[¶15.] This cannot be a question of the taking of a property right created by reasonable reliance precisely because the 1972 license, which applies to all of the Commission property along Highway 14-16, was issued only by authority of W.S. 1957, § 1-791. Our public way right-of-way statute reflects the common law, permitting utility facilities on the public way so long as they do not interfere with dominant rights of the traveling public. The license could not be relied on to provide any more right than the common law grants, which is no more than a right to some location in the public way, not to any specific location. New Orleans Gaslight, 197 U.S. at 461, 25 S. Ct. at 473, 49 L. Ed. at 835. Because Sheridan-Johnson could not rely in good faith on any more than this, nothing has been taken from it and there is no basis for a just compensation claim.
[¶16.] Consequently, we grant summary judgment for the Commission. Even if there is a question as to the meaning the parties intended by the term "existing right-of-way," it is not material under the Commission's motion. Barring a statute to the contrary, the common law places the expense of relocation on utilities, and any attempted waiver of this manifestation of the state's police power is invalid as a matter of law. Here the only relevant statute reflects the common law. The drafter of the license was without power to limit the state's authority to require relocation at the utility's expense.
[¶17.] We will continue, as a matter of law, to apply common law principles unless the legislature directs otherwise. As a result, Sheridan-Johnson and other public utilities in Wyoming will continue to bear the expense of relocating their facilities from public roads when relocation is required in the interest of the traveling public. We emphasize that public utility facilities such as the power poles at issue are located in the public way only by authority of licenses issued pursuant to W.S. 1-26-813 and its earlier codifications. Any facilities licensed under this statute are subject to the relocation requirements of the common law, regardless of what the license may say, or not say, concerning this subject. Only the legislature may shift the burden of relocation expenses to the state.
[¶18.] Reversed, with direction to enter summary judgment for the State Highway Commission of Wyoming.
1 W.S. 1957, § 1-791 stated:
Corporations organized * * * for the purpose of constructing, maintaining and operating * * * electric transmission and distribution lines * * * are authorized to set their poles, piers, abutments, wires and other fixtures along, across or under any of the public roads, streets and waters of this state in such manner as not to incommode the public in the use of such roads, streets and water; * * * no person or firm or corporation shall, for the purpose of commencing construction of any new * * * electric transmission and distribution lines, enter upon any such state highway * * * without first obtaining permission from the state highway commission * * *.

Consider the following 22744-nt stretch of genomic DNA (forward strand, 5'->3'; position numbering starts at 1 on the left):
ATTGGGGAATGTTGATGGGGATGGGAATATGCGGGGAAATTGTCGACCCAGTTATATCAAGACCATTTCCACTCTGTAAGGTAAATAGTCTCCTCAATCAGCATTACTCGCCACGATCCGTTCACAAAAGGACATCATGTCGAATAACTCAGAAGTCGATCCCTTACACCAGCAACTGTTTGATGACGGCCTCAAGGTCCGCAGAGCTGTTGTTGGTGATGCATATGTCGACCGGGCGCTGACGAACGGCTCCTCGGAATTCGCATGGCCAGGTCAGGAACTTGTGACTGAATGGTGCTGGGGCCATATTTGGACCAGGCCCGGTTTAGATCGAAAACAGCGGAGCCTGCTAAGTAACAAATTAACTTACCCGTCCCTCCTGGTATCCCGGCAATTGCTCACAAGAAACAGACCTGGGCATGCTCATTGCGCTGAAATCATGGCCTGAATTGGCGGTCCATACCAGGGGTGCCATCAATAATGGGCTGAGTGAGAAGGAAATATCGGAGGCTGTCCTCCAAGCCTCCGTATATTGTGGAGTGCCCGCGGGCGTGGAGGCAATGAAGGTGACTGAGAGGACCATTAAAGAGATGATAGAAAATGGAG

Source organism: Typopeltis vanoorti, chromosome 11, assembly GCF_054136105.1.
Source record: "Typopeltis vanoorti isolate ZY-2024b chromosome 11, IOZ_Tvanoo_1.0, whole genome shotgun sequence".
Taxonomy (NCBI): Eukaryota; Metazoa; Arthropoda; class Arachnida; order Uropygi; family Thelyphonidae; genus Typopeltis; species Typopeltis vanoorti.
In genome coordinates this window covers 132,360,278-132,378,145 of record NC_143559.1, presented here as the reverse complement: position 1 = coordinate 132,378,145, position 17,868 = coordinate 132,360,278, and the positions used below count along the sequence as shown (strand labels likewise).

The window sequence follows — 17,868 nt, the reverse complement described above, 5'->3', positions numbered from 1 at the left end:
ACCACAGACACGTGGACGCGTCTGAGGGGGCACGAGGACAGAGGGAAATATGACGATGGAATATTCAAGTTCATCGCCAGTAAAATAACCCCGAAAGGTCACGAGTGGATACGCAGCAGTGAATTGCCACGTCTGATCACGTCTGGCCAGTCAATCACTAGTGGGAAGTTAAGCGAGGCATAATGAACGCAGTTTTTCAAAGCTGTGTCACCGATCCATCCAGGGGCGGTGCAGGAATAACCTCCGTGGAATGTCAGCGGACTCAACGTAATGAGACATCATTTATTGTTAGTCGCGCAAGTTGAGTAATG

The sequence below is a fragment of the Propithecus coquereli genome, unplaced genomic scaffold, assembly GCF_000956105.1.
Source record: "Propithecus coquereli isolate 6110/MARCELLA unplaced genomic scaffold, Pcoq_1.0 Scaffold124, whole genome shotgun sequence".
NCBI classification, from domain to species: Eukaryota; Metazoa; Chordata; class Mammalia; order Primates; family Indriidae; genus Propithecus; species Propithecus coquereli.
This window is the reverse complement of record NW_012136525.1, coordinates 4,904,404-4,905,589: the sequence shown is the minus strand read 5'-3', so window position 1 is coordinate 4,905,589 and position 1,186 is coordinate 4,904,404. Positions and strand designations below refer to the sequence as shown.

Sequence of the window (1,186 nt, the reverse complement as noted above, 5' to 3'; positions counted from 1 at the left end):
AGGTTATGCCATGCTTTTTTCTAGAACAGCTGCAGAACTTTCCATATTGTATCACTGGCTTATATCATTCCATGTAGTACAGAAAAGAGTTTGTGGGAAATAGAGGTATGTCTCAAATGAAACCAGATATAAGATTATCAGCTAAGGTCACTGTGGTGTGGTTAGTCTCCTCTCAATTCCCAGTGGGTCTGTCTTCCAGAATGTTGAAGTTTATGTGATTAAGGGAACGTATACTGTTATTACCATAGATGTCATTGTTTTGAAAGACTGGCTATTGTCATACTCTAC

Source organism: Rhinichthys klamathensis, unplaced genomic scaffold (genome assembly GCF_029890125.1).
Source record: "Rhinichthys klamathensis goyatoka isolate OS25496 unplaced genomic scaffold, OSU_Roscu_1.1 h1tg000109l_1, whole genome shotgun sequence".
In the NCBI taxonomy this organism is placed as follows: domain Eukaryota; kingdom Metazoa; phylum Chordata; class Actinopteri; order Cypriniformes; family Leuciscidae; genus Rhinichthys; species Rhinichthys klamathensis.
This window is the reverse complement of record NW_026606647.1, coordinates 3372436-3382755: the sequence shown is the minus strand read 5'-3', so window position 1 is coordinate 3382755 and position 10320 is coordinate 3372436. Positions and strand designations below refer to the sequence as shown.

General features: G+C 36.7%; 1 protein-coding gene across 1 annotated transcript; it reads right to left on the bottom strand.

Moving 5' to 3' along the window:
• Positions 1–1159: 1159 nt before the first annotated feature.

The public way right-of-way statute is presently codified as W.S. 1-26-813 (June 1988 Repl.), in substantially similar language:
Corporations authorized to do business in this state for the purpose of constructing, maintaining and operating a public utility may set their fixtures and facilities along, across or under any of the public roads, streets and waters of this state in such manner as not to inconvenience the public in their use. * * * A person or firm must first obtain permission from the state highway commission * * * before entering upon any state highway * * * for the purpose of commencing construction.
2 It is not obvious to this court that the assigned meaning is correct. Neither "existing right-of-way" nor "right-of-way" appear to be terms of art. Regarding the sixty-six foot limitation, we note that W.S. 24-2-102 (Cum.Supp. 1987) (previously codified as W.S. 1957, § 24-37; W.S. 24-2-109(a) (1977)), provides that highway rights-of-way may be up to three hundred feet wide, or wider where the right-of-way includes enumerated features such as deposits of roadbuilding materials, excavations or parking facilities. In addition, Sheridan-Johnson places emphasis on the meaning of "existing" and cites to its application in several cases. However, those cases concerned structures such as buildings and bridges, which were held not to be existing until they were completed. See e.g., State ex rel. Saylor v. Walt, 66 S.D. 14, 278 N.W. 12, 15 (1938). In contrast, highway right-of-way is a land status that inures when the land is acquired by the Commission for highway purposes. We explicitly recognized this in State of Wyoming ex rel. State Highway Commission v. Meeker, 75 Wyo. 210, 214, 294 P.2d 603, 604 (1956), where we said, "[t]he State Highway Commission did not immediately take possession of the right of way thus acquired, but did let a contract for the construction of a highway over and along the acquired right of way * * *."
3 The district court based its decision on the Commission's failure to expressly require that Sheridan-Johnson bear the relocation expenses for its facilities on the lands it found outside the existing right-of-way. We have said, however, that principles of law are implied terms in any agreement, even where there are apparently contrary terms present. Black & Yates, Inc. v. Negros-Philippine Lumber Co., 32 Wyo. 248, 258, 231 P. 398, 401 (1924).
4 The Commission argues that requiring the state to pay the relocation costs would violate Wyo. Const. art. 16, § 6, which prohibits donations of public funds to private enterprises. As is our practice when a case may be resolved on other grounds, we do not address the constitutional issue. KN Energy, Inc. v. City of Casper, 755 P.2d 207, 210 (Wyo. 1988).
Although the same argument has been made against statutes which shift the cost of relocation in states with similar constitutional provisions, the majority of state courts considering this question have found such statutes constitutional. Utah Power & Light, 10 Utah 2d. at 336-39, 353 P.2d at 173-75.
5 W.S. 1-26-813 uses the phrasing "in such manner as not to inconvenience the public in their use."